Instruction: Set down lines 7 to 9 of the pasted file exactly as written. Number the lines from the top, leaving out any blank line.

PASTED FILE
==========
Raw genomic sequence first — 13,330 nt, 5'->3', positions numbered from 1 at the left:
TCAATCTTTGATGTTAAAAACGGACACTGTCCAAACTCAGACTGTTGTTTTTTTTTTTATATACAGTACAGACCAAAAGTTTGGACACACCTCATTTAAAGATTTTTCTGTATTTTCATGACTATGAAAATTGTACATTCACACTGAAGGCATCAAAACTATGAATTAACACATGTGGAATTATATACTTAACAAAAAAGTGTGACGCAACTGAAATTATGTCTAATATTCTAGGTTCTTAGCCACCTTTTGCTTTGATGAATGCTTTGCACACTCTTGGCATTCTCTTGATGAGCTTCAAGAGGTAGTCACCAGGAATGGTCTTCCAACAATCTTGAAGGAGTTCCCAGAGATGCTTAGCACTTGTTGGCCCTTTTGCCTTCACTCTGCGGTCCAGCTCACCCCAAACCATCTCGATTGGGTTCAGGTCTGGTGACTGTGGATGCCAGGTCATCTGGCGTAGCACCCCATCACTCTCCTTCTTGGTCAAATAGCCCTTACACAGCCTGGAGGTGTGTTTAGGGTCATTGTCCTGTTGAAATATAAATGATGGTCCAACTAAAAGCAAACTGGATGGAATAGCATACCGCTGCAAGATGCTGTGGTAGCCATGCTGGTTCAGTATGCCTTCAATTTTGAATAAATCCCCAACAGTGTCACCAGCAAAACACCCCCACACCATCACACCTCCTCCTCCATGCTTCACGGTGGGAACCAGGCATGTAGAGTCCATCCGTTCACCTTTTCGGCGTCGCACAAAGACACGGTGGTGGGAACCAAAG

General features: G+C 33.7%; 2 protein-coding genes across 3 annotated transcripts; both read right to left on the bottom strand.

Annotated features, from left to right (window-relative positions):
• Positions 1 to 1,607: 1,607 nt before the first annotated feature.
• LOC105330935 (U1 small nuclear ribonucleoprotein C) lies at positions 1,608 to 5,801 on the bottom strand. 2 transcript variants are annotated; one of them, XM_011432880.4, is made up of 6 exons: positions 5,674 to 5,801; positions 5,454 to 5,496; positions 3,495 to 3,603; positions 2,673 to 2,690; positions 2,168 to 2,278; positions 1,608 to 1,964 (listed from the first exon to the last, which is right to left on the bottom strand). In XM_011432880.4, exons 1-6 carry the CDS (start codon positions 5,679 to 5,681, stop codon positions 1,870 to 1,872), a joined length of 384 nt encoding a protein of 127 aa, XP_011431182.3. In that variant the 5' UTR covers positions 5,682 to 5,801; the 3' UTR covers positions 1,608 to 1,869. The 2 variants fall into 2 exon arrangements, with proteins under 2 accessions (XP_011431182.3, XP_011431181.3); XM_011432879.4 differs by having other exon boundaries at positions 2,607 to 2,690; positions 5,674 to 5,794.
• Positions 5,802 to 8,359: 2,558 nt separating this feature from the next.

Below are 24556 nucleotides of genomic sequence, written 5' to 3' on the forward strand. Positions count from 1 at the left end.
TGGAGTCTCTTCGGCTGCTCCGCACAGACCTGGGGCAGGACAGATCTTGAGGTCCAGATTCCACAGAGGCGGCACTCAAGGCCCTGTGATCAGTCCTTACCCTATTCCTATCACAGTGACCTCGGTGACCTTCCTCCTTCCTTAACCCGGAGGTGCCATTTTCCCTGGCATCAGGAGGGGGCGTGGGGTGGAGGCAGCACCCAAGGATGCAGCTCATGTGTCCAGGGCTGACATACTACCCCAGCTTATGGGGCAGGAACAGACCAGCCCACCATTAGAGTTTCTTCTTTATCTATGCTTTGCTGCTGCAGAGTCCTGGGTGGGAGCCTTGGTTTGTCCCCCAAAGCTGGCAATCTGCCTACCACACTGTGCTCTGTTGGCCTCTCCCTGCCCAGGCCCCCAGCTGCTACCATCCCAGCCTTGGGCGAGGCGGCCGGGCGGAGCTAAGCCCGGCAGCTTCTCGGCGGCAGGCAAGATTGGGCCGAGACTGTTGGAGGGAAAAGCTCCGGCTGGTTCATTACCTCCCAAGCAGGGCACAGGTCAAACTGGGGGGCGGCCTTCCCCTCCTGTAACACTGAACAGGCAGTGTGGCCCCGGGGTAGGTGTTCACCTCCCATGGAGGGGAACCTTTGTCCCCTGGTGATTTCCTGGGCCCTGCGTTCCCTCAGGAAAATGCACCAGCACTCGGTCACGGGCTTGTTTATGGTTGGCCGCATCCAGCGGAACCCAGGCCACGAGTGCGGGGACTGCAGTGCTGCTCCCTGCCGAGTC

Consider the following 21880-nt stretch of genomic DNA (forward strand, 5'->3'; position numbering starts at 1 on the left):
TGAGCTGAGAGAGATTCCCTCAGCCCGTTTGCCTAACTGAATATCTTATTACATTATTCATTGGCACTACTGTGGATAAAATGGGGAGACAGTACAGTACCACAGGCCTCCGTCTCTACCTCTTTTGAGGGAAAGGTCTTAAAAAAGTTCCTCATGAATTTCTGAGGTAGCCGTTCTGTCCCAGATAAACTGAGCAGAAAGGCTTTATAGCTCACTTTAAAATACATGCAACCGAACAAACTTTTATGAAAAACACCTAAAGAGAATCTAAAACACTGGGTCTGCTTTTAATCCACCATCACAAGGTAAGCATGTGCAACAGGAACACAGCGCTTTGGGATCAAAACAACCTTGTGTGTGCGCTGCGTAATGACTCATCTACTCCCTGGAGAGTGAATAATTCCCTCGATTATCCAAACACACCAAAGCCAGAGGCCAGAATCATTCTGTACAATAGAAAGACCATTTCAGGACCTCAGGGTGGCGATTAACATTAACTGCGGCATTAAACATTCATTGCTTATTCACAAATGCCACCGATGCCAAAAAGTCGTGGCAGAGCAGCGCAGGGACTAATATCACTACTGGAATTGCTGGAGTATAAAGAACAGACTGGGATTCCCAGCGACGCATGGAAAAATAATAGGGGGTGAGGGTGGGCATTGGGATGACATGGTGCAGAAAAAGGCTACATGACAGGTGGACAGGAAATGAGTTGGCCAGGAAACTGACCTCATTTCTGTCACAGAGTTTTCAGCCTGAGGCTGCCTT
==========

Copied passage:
• Positions 5,802 to 8,359: 2,558 nt separating this feature from the next.

Below are 24556 nucleotides of genomic sequence, written 5' to 3' on the forward strand. Positions count from 1 at the left end.
TGGAGTCTCTTCGGCTGCTCCGCACAGACCTGGGGCAGGACAGATCTTGAGGTCCAGATTCCACAGAGGCGGCACTCAAGGCCCTGTGATCAGTCCTTACCCTATTCCTATCACAGTGACCTCGGTGACCTTCCTCCTTCCTTAACCCGGAGGTGCCATTTTCCCTGGCATCAGGAGGGGGCGTGGGGTGGAGGCAGCACCCAAGGATGCAGCTCATGTGTCCAGGGCTGACATACTACCCCAGCTTATGGGGCAGGAACAGACCAGCCCACCATTAGAGTTTCTTCTTTATCTATGCTTTGCTGCTGCAGAGTCCTGGGTGGGAGCCTTGGTTTGTCCCCCAAAGCTGGCAATCTGCCTACCACACTGTGCTCTGTTGGCCTCTCCCTGCCCAGGCCCCCAGCTGCTACCATCCCAGCCTTGGGCGAGGCGGCCGGGCGGAGCTAAGCCCGGCAGCTTCTCGGCGGCAGGCAAGATTGGGCCGAGACTGTTGGAGGGAAAAGCTCCGGCTGGTTCATTACCTCCCAAGCAGGGCACAGGTCAAACTGGGGGGCGGCCTTCCCCTCCTGTAACACTGAACAGGCAGTGTGGCCCCGGGGTAGGTGTTCACCTCCCATGGAGGGGAACCTTTGTCCCCTGGTGATTTCCTGGGCCCTGCGTTCCCTCAGGAAAATGCACCAGCACTCGGTCACGGGCTTGTTTATGGTTGGCCGCATCCAGCGGAACCCAGGCCACGAGTGCGGGGACTGCAGTGCTGCTCCCTGCCGAGTC